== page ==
And tells Wall Street how its quarter went.
DreamWorks Animation posted an adjusted net loss of $21.5M in Q1, excluding a $31.9M charge it took for restructuring, and missed on earnings for Q1 despite a revenue beat off a strong 13% gain there. CEO Jeffrey Katzenberg pointed to the success of Home, the studio's only planned release for 2015, as signs that its turnaround plan is taking effect. Home has drawn $154M domestically and is just short of $300M worldwide.
Revenues were up across all operating segments: Feature films, $128M (up from $110.1M in 2014); Television Series & Specials, $18M (roughly flat); Consumer Products, $15.1M (up from $12.1M); New Media, $4.6M (up from $4.1M).
Library titles contributed heavily to the feature film revenues ($37.9M, vs. a contribution of $41.4M from How to Train Your Dragon 2 and $31.5M from Mr. Peabody and Sherman. Net cash provided by operations was $1.6M, up from the prior year's -$12.5M. ...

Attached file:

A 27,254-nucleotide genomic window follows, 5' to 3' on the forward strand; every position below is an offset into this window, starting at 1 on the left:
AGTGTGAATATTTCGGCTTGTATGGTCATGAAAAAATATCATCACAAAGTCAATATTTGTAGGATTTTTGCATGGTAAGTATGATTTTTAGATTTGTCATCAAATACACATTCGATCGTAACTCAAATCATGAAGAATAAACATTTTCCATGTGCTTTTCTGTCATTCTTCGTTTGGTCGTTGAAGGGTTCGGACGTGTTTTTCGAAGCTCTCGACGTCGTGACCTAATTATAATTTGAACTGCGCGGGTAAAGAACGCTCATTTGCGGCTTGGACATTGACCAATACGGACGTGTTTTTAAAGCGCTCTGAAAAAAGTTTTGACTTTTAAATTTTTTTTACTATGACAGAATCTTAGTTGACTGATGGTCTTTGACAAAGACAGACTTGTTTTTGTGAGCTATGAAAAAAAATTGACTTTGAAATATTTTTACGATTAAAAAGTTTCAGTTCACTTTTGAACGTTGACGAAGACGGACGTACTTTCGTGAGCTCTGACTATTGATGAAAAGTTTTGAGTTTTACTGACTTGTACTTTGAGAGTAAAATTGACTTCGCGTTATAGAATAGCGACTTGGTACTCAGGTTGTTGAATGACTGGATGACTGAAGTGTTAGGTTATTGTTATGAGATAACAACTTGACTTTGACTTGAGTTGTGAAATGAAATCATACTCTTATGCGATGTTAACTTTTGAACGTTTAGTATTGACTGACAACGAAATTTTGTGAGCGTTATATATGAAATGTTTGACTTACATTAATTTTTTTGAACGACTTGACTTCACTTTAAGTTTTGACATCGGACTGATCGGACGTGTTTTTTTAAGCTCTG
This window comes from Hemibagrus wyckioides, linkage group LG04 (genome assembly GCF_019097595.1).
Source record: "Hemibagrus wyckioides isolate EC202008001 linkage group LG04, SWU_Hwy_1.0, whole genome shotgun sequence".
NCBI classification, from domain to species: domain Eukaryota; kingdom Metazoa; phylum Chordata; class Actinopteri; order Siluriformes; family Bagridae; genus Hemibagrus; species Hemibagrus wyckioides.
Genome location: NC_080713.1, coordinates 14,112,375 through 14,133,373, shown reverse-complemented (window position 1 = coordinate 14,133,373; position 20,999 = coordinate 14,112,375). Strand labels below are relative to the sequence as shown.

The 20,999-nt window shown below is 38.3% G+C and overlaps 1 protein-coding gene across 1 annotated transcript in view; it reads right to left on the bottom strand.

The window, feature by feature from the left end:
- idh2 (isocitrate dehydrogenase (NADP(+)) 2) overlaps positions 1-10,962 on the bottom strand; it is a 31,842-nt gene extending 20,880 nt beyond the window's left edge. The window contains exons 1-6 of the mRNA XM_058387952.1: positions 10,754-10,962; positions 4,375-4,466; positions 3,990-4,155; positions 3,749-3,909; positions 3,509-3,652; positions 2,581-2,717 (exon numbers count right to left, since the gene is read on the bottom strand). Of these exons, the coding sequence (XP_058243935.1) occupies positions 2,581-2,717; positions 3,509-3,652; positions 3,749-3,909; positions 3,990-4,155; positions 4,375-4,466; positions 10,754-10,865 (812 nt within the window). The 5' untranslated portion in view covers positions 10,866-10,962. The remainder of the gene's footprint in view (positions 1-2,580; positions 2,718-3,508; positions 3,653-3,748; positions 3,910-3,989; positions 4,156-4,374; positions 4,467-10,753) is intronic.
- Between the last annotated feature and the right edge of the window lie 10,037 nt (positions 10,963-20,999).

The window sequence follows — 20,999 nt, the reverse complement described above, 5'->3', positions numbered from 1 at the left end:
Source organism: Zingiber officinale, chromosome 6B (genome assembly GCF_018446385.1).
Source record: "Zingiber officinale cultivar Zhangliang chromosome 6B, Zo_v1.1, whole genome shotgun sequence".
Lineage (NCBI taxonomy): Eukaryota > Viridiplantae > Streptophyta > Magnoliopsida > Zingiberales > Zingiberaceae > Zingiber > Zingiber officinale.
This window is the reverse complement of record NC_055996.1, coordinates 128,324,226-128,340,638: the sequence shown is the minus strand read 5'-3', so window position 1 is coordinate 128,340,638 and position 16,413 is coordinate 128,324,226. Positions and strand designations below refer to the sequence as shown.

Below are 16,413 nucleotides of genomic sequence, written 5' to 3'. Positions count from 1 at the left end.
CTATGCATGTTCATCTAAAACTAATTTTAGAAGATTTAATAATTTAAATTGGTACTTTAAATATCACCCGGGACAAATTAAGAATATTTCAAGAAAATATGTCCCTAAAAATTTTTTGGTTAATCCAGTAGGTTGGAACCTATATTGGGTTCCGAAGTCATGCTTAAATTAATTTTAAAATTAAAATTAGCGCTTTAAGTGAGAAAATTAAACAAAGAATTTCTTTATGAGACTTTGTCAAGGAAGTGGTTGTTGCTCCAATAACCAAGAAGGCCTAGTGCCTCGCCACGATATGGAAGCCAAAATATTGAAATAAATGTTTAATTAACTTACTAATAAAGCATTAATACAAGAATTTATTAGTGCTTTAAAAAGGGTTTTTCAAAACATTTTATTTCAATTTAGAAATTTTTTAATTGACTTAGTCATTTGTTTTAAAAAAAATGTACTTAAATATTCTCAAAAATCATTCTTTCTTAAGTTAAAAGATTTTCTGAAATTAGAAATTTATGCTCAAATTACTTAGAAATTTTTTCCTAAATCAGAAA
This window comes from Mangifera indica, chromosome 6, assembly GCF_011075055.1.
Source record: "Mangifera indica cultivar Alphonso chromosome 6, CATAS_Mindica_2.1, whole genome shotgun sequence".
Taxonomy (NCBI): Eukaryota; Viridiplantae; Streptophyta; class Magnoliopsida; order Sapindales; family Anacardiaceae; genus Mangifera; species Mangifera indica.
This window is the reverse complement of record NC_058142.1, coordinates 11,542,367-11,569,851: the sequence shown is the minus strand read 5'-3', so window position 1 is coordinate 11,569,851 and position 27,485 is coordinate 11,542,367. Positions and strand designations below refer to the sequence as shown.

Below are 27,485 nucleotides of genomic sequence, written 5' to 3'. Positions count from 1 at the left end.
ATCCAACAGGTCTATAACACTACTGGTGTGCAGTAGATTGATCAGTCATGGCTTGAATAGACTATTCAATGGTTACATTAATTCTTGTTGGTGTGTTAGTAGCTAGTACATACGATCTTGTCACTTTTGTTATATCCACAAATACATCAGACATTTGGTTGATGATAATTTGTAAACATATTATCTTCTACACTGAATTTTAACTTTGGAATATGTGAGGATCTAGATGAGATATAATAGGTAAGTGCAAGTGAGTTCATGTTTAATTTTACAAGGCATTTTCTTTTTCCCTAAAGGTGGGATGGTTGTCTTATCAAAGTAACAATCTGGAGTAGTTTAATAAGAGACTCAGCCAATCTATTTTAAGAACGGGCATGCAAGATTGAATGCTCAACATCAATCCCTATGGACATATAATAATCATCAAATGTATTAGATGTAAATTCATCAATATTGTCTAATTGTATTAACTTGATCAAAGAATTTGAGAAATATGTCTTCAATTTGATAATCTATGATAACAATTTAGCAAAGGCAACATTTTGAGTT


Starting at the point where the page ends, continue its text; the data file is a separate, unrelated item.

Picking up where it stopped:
DreamWorks' roller coaster ride is getting slowly better, but the company needs to get the cars to roll upwards on a more permanent basis to reach robust profitability.
Whether Jeffrey and associates can achieve that is an open question, but at least, after a steep sell-off after today's report, DWA stock bounced back.
Add On: The Times tells us:
After a brutal six months marked by creative retrenchments and two failed merger attempts, DreamWorks Animation on Thursday reported a first-quarter loss of $54.8 million.
The boutique studio, based in Glendale, Calif., reported a per-share loss of 64 cents for the quarter, which ended on March 31. In the same period a year earlier, it had a loss of $42.9 million, or 51 cents a share.
Analysts expected a loss in the most recent quarter of roughly 45 cents.
Revenue climbed to $166.5 million, a 13 percent increase.
DreamWorks Animation was hurt by a hefty restructuring charge; increased costs at AwesomenessTV, a YouTube-based entertainment business aimed at teenage girls; and continuing fallout from “The Penguins of Madagascar,” which flopped late last year. The bulk of revenue came from premium television reruns of “How to Train Your Dragon 2,” which was released last summer. ...